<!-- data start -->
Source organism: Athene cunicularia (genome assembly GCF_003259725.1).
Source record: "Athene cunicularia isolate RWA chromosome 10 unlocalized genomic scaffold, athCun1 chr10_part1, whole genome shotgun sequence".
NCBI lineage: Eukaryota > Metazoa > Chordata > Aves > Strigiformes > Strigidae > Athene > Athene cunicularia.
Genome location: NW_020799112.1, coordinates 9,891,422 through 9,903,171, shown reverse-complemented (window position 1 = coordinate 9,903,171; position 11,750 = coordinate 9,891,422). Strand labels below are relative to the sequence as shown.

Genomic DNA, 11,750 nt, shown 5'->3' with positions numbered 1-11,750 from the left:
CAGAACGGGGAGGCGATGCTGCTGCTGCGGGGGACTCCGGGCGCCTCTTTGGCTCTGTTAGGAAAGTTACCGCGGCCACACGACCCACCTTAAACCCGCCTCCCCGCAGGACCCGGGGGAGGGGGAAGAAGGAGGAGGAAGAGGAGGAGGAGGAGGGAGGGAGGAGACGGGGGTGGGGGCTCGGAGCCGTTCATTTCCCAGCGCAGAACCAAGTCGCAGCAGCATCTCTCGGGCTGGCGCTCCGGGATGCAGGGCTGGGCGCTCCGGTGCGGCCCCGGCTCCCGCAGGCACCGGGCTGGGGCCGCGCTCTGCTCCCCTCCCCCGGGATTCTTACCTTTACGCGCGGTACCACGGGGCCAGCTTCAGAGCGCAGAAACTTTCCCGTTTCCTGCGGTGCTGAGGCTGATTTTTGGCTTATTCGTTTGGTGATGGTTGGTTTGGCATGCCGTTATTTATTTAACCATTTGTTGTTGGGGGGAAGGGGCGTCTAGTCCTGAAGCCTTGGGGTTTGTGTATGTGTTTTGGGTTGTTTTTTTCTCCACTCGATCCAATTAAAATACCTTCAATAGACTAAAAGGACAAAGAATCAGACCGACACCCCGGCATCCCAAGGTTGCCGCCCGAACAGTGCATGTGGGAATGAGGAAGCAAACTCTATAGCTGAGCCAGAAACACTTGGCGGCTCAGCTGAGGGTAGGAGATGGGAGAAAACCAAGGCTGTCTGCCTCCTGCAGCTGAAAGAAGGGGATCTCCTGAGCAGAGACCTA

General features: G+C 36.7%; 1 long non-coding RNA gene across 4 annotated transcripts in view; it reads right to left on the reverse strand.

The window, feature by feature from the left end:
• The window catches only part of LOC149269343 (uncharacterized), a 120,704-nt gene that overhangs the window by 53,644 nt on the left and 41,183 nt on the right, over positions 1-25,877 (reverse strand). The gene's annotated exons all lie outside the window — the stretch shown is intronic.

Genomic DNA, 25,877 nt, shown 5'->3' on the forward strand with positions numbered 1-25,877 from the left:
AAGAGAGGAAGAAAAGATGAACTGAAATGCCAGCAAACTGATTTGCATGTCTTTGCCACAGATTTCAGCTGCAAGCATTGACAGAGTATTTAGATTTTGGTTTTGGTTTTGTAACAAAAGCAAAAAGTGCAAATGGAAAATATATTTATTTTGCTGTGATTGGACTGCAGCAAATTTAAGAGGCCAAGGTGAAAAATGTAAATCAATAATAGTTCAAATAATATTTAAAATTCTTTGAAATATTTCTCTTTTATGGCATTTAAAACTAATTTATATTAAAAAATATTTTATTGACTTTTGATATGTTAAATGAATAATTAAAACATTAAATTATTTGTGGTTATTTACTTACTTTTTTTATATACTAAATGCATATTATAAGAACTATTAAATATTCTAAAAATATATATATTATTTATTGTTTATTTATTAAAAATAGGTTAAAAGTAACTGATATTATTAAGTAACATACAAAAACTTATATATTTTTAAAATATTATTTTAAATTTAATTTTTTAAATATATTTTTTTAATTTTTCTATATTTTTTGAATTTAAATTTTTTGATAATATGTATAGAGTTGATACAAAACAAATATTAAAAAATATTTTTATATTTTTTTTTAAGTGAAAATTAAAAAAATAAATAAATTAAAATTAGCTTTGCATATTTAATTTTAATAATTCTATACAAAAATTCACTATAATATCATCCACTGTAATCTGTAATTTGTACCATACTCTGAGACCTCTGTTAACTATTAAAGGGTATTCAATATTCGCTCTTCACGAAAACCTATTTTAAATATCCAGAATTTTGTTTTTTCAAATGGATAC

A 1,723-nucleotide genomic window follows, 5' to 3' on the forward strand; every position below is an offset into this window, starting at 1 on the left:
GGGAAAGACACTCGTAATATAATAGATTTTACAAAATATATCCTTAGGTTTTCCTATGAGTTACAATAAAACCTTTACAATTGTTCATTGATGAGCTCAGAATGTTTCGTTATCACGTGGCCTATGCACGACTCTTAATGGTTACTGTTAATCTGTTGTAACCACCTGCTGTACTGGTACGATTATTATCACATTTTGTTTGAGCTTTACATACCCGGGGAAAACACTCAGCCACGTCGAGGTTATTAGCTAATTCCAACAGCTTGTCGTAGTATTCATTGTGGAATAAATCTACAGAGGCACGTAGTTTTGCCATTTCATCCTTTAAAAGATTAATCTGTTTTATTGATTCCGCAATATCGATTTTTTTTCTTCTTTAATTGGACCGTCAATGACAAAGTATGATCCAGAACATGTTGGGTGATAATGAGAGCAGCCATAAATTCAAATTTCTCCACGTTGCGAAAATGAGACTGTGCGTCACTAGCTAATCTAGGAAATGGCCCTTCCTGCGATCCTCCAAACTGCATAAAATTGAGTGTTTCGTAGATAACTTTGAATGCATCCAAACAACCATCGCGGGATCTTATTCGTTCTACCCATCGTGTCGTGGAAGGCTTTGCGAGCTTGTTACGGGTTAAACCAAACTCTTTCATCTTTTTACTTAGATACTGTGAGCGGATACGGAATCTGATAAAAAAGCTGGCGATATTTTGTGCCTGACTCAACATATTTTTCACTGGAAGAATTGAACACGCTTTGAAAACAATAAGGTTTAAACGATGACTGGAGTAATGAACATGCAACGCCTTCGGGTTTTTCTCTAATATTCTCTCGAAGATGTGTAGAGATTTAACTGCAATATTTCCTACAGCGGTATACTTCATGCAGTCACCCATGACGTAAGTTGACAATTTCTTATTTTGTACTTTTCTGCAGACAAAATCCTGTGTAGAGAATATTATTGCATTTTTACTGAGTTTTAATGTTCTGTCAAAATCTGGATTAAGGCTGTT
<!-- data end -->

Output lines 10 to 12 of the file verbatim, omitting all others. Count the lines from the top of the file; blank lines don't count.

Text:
Genomic DNA, 25,877 nt, shown 5'->3' on the forward strand with positions numbered 1-25,877 from the left:
AAGAGAGGAAGAAAAGATGAACTGAAATGCCAGCAAACTGATTTGCATGTCTTTGCCACAGATTTCAGCTGCAAGCATTGACAGAGTATTTAGATTTTGGTTTTGGTTTTGTAACAAAAGCAAAAAGTGCAAATGGAAAATATATTTATTTTGCTGTGATTGGACTGCAGCAAATTTAAGAGGCCAAGGTGAAAAATGTAAATCAATAATAGTTCAAATAATATTTAAAATTCTTTGAAATATTTCTCTTTTATGGCATTTAAAACTAATTTATATTAAAAAATATTTTATTGACTTTTGATATGTTAAATGAATAATTAAAACATTAAATTATTTGTGGTTATTTACTTACTTTTTTTATATACTAAATGCATATTATAAGAACTATTAAATATTCTAAAAATATATATATTATTTATTGTTTATTTATTAAAAATAGGTTAAAAGTAACTGATATTATTAAGTAACATACAAAAACTTATATATTTTTAAAATATTATTTTAAATTTAATTTTTTAAATATATTTTTTTAATTTTTCTATATTTTTTGAATTTAAATTTTTTGATAATATGTATAGAGTTGATACAAAACAAATATTAAAAAATATTTTTATATTTTTTTTTAAGTGAAAATTAAAAAAATAAATAAATTAAAATTAGCTTTGCATATTTAATTTTAATAATTCTATACAAAAATTCACTATAATATCATCCACTGTAATCTGTAATTTGTACCATACTCTGAGACCTCTGTTAACTATTAAAGGGTATTCAATATTCGCTCTTCACGAAAACCTATTTTAAATATCCAGAATTTTGTTTTTTCAAATGGATAC

A 1,723-nucleotide genomic window follows, 5' to 3' on the forward strand; every position below is an offset into this window, starting at 1 on the left: